Local farmers were lucky during Hurricane Irma, according to Clemson Extension Agent Dave DeWitt.
"We we're rather unscathed in our area," he said. "Some places got a little wind and some rain, but I haven't heard any reports of anything too …
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"We we're rather unscathed in our area," he said. "Some places got a little wind and some rain, but I haven't heard any reports of anything too bad."
There may have been some damage to the cotton crop, DeWitt said, but the cotton hasn't been defoliated to remove the leaves yet, so it should have been well protected.
DeWitt said most of the corn has been harvested, and soybeans and cotton and peanuts are just now starting to get ready for harvest.
"Most people didn't start peanuts," he said. "They might have had some starting to get ready, but decided to wait till the storm passed before they started digging."
According to a South Carolina Agriculture Commission news release, farmers throughout the state are hoping to experience minimal crop damage and infrastructure loss from the storm. With the mere size of Hurricane Irma, a large portion of the state's 25,000 farmers may have seen impacts.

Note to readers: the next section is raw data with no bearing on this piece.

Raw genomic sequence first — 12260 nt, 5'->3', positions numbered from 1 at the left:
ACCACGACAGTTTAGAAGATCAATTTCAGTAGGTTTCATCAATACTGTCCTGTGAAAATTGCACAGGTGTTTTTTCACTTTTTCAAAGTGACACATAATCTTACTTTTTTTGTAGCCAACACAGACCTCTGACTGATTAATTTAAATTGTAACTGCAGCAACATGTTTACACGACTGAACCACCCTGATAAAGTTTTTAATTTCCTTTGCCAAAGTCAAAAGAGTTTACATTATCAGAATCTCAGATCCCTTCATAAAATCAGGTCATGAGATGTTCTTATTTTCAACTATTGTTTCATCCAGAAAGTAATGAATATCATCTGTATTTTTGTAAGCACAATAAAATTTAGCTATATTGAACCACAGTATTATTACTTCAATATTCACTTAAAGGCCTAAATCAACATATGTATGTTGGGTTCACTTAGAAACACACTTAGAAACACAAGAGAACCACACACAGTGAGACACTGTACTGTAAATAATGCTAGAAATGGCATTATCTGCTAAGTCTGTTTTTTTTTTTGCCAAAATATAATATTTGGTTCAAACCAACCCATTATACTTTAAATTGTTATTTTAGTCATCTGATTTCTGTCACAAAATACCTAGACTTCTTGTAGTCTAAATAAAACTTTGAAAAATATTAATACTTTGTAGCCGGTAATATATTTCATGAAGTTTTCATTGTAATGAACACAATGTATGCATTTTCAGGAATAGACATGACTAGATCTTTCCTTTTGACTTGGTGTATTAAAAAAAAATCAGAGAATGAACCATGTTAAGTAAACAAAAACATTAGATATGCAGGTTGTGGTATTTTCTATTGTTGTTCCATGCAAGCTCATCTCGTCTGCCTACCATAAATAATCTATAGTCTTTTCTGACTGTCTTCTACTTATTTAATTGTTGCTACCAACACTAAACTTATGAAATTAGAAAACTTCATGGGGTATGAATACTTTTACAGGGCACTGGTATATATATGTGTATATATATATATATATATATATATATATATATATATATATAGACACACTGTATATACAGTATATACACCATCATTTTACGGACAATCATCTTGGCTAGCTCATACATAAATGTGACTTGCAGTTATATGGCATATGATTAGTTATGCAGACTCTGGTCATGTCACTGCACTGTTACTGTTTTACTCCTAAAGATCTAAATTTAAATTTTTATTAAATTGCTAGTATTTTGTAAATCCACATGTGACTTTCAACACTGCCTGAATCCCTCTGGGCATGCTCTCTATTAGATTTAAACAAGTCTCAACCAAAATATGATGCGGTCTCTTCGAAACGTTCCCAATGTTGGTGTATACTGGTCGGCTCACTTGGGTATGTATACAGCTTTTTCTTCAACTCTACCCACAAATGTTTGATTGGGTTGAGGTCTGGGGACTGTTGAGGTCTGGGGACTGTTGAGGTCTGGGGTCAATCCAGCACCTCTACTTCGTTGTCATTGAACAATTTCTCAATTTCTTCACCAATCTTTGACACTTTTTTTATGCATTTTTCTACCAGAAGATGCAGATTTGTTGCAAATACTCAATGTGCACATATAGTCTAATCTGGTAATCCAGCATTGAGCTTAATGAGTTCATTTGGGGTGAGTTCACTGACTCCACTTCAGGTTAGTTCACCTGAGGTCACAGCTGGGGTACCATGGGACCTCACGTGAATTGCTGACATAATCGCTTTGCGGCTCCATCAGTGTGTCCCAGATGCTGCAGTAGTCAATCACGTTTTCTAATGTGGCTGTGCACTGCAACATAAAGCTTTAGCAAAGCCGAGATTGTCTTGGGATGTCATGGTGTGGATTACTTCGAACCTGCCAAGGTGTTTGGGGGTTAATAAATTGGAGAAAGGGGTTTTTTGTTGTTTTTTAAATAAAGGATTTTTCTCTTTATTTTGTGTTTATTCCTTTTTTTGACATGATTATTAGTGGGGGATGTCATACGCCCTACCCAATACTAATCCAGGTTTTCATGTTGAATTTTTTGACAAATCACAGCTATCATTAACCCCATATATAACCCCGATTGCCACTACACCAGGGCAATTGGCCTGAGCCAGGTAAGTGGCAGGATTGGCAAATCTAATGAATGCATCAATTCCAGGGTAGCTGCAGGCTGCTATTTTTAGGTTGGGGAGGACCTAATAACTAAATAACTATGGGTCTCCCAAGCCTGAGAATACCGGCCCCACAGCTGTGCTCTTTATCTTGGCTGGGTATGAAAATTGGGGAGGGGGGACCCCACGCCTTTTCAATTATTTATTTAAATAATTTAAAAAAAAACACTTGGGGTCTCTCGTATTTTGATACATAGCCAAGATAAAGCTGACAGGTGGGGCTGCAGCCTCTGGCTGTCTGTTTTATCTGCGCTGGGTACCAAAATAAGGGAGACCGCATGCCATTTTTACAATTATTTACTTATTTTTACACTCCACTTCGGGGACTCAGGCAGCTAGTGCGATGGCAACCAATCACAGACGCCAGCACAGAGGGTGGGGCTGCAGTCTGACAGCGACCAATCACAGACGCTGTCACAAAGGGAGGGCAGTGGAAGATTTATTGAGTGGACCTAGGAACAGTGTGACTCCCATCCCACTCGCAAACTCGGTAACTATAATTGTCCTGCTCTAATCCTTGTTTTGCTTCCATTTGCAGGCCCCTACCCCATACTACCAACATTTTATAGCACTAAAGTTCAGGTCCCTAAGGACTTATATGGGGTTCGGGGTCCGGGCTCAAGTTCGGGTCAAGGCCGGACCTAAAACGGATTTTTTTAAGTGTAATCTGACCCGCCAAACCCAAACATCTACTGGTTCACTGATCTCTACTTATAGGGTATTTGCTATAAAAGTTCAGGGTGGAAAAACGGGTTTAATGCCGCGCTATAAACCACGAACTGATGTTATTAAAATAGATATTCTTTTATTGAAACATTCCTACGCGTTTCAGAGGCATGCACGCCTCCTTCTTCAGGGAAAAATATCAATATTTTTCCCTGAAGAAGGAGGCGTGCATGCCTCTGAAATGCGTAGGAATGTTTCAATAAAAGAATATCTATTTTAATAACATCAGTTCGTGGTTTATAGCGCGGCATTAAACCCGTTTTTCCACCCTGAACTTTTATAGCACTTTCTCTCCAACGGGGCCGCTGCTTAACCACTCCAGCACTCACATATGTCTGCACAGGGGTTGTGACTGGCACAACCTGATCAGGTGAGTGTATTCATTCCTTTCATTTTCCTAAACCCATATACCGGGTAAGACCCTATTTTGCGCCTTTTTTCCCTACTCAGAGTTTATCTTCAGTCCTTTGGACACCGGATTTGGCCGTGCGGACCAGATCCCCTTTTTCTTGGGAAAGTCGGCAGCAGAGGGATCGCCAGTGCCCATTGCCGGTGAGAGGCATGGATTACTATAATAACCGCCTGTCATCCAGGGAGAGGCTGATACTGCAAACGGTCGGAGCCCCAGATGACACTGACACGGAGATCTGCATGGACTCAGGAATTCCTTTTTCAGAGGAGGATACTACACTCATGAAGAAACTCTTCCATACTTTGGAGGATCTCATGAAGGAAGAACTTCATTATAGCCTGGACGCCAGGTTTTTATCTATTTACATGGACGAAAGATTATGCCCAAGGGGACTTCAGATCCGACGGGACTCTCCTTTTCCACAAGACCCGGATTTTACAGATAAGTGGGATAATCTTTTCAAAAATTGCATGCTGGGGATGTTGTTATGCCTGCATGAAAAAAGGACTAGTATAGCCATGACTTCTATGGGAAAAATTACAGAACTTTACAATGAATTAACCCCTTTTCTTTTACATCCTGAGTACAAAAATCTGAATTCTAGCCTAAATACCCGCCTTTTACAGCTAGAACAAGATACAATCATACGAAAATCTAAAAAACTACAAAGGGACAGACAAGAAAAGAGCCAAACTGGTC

Farmers who have experienced losses are encouraged to contact their Clemson University County Extension agent, to complete an official ESF-17 Damage Assessment Form, according to the release.
"Early reports indicate somewhat minimal crop losses," said South Carolina Commissioner of Agriculture Hugh Weathers. "With localized rains, flooding and heavy winds, a large part of farmers' recovery will depend on how quickly fields drain and when crops can be harvested. Unlike after Hurricane Joaquin in 2015, it appears this week's forecast will help farmers quickly get back into the fields."
Farmers are now hoping for dry weather through October, DeWitt said.
Hurricane Irma's timing coincided with the harvest of many crops including peanuts, cotton, fruits and vegetables. Many farmers are also preparing their fields for fall planting.
According to the release, farmers experienced a $375 million loss of crops in 2015 from Hurricane Joaquin and another $52 million in 2016 from Hurricane Matthew.
"Farmers are very resilient, but having already experienced tremendous crop losses the past two years, we hope for a very quick recovery," Weathers said.
"It will have been a good year from start to finish if we can just get through harvest season right now," DeWitt said.
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